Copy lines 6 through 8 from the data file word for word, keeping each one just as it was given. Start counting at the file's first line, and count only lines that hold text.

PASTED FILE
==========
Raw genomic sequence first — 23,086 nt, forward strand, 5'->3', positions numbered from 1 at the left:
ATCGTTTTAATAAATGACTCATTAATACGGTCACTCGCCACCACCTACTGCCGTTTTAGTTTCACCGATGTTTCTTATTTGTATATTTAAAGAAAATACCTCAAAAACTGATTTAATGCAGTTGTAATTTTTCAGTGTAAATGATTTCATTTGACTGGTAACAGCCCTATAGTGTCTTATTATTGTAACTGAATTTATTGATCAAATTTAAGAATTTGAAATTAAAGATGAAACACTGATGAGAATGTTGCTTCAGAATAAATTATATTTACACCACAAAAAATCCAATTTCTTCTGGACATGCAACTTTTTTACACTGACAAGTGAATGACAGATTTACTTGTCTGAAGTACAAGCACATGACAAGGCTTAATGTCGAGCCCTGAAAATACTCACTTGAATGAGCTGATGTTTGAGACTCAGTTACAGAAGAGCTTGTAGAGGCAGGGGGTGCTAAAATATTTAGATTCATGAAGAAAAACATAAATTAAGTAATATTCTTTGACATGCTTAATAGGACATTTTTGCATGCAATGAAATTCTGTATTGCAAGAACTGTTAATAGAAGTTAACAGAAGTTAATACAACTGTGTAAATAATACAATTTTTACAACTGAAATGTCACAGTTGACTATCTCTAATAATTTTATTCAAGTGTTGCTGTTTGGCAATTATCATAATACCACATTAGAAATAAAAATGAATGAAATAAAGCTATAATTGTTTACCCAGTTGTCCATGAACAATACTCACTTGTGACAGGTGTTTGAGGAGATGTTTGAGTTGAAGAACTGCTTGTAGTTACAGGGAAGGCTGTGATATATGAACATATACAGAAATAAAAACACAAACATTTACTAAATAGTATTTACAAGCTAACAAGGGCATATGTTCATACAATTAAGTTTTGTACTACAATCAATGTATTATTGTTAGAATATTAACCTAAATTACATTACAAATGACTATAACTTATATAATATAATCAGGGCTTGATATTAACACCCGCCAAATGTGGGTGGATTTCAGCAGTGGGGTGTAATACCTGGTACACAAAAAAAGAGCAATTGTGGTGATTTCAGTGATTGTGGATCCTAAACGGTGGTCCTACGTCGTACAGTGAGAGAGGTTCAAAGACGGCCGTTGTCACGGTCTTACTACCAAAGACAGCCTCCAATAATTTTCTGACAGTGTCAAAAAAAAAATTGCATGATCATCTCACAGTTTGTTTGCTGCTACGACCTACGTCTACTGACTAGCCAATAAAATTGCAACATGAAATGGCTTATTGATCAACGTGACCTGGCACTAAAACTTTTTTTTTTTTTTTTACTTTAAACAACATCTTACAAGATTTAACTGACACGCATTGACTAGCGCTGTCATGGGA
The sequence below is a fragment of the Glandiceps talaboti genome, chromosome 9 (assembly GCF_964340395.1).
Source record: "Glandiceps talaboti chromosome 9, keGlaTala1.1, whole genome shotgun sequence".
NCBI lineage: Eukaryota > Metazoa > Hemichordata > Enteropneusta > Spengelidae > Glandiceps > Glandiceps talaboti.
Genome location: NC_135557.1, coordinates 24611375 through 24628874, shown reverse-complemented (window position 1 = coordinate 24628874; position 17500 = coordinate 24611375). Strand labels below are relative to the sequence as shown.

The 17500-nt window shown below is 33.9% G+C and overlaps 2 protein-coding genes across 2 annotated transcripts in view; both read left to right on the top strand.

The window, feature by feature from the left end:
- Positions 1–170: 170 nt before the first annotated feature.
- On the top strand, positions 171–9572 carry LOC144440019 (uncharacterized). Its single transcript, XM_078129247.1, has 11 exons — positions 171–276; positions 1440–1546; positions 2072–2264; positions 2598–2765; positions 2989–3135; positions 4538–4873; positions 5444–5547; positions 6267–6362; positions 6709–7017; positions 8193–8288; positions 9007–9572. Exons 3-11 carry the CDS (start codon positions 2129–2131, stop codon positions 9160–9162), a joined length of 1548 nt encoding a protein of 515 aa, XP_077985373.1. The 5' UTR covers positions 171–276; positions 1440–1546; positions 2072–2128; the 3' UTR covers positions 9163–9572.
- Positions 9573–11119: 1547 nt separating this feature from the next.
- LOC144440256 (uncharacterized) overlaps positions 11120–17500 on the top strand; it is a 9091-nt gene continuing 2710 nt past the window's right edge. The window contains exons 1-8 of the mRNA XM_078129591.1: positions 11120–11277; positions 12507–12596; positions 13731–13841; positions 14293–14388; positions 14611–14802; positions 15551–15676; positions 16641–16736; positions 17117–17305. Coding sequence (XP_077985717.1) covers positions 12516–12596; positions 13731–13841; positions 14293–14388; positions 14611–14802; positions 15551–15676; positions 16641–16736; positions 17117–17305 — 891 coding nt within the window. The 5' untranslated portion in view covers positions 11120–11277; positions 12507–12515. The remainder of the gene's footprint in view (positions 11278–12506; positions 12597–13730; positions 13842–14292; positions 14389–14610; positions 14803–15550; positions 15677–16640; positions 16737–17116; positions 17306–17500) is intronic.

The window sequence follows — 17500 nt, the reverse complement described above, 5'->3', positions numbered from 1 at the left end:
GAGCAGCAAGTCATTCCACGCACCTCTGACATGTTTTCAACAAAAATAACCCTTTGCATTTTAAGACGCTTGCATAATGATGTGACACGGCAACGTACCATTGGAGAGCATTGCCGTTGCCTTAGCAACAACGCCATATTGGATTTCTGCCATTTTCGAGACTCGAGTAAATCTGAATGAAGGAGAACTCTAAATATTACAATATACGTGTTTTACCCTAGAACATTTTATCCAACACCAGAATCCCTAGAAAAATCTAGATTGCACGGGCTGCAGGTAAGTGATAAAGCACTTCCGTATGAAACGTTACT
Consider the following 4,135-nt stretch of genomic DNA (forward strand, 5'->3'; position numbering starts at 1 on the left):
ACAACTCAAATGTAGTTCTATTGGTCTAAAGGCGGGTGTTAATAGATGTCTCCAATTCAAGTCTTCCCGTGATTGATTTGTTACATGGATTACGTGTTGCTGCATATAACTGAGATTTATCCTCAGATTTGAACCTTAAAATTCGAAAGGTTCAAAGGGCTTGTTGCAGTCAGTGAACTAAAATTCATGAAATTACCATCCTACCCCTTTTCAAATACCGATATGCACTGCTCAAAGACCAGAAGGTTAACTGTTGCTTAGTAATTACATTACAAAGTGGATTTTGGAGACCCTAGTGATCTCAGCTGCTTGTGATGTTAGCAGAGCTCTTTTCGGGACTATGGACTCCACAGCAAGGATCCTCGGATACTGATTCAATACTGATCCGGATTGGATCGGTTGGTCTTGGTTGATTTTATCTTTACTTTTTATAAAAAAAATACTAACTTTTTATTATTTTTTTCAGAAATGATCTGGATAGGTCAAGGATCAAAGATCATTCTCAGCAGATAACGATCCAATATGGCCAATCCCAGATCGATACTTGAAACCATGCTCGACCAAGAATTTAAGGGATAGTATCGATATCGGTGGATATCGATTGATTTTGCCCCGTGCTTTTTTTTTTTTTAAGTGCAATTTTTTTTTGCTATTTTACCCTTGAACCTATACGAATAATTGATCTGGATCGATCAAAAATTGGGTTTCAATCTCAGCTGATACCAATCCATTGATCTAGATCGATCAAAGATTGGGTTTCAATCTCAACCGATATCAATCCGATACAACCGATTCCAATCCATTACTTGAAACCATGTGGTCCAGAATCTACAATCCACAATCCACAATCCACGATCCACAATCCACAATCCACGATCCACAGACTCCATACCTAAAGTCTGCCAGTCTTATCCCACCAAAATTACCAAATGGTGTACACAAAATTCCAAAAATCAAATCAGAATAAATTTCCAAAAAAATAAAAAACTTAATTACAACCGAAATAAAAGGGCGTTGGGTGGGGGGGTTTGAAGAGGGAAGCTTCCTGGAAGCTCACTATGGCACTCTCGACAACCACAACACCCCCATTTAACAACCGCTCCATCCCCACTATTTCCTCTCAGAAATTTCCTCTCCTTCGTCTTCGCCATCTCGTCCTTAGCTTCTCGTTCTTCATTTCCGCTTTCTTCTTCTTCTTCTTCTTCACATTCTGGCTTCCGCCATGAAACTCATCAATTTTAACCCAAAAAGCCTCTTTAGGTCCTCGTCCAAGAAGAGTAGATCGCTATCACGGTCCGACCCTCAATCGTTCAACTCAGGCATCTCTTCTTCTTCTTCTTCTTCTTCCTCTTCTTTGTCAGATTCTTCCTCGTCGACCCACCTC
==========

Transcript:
Genome location: NC_135557.1, coordinates 24611375 through 24628874, shown reverse-complemented (window position 1 = coordinate 24628874; position 17500 = coordinate 24611375). Strand labels below are relative to the sequence as shown.

The 17500-nt window shown below is 33.9% G+C and overlaps 2 protein-coding genes across 2 annotated transcripts in view; both read left to right on the top strand.

The window, feature by feature from the left end: